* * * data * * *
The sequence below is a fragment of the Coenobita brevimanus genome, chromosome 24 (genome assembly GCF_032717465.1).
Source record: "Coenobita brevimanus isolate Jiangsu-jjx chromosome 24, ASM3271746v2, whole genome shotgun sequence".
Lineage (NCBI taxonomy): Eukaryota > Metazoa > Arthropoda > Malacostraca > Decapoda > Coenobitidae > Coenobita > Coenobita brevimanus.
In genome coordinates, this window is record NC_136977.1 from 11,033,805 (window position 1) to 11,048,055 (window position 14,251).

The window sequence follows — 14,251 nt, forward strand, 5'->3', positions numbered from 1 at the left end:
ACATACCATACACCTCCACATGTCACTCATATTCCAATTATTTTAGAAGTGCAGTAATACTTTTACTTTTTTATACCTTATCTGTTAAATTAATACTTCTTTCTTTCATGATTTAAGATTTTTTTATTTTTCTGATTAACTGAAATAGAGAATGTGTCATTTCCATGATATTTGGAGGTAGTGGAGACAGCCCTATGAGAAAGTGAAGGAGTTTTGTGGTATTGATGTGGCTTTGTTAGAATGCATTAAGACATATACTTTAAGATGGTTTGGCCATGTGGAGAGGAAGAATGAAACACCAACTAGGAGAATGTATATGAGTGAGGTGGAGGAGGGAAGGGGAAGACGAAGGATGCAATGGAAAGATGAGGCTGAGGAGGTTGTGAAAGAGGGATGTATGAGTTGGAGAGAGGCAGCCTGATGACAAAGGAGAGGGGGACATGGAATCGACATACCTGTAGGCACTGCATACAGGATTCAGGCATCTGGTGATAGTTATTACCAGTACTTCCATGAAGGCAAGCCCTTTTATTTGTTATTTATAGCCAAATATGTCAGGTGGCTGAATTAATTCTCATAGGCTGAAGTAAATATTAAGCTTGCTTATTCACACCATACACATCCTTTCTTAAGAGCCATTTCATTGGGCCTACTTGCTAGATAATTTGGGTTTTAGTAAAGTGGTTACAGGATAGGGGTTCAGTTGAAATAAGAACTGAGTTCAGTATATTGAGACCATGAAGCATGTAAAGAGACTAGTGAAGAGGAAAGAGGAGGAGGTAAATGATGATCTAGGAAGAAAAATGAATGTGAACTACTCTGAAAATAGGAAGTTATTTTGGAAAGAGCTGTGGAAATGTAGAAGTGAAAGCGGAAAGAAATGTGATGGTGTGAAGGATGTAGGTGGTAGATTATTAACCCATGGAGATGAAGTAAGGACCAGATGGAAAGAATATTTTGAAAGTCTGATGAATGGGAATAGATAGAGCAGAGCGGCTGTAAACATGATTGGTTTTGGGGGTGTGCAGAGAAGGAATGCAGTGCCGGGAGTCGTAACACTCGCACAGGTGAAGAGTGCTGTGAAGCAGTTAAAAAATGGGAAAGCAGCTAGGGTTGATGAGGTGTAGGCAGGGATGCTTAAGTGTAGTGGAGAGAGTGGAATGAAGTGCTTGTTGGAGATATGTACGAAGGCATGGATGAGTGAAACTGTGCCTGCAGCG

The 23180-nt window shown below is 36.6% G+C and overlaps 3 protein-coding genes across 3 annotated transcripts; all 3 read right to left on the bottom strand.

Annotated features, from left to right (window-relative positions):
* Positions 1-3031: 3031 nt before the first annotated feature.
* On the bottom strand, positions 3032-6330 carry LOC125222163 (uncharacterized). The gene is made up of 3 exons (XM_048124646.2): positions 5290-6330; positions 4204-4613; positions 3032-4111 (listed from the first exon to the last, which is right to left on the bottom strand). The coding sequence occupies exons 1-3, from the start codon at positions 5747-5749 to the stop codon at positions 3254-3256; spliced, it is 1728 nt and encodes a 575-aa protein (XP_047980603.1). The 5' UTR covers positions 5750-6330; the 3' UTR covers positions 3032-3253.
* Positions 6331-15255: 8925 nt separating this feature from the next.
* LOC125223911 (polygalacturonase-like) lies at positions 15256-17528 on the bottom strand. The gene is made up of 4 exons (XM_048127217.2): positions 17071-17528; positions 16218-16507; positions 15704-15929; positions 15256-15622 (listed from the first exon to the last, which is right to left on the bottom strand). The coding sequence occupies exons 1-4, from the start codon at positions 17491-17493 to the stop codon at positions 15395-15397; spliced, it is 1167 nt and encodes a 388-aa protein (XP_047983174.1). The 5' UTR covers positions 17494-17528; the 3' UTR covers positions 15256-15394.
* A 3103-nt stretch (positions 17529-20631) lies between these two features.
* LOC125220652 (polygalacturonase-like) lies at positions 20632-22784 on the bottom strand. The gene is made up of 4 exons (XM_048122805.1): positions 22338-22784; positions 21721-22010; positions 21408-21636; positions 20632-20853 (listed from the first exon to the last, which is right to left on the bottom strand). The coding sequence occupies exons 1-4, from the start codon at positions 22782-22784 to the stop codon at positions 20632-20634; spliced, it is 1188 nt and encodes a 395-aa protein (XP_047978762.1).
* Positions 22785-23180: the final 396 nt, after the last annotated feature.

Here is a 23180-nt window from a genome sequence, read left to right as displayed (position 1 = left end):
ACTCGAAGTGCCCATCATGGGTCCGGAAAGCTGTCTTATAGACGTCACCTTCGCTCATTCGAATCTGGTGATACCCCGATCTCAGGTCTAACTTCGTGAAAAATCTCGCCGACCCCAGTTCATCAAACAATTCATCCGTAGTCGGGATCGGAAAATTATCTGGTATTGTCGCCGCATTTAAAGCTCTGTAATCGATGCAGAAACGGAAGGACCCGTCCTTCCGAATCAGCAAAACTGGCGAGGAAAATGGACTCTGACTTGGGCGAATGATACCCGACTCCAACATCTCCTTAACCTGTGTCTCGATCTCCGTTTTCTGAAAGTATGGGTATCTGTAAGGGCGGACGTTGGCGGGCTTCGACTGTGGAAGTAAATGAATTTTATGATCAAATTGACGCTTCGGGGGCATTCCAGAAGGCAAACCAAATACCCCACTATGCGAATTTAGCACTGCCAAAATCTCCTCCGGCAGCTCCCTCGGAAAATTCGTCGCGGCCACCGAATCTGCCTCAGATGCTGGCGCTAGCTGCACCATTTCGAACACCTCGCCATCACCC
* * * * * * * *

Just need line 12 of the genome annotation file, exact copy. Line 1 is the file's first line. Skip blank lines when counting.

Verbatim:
* LOC125223911 (polygalacturonase-like) lies at positions 15256-17528 on the bottom strand. The gene is made up of 4 exons (XM_048127217.2): positions 17071-17528; positions 16218-16507; positions 15704-15929; positions 15256-15622 (listed from the first exon to the last, which is right to left on the bottom strand). The coding sequence occupies exons 1-4, from the start codon at positions 17491-17493 to the stop codon at positions 15395-15397; spliced, it is 1167 nt and encodes a 388-aa protein (XP_047983174.1). The 5' UTR covers positions 17494-17528; the 3' UTR covers positions 15256-15394.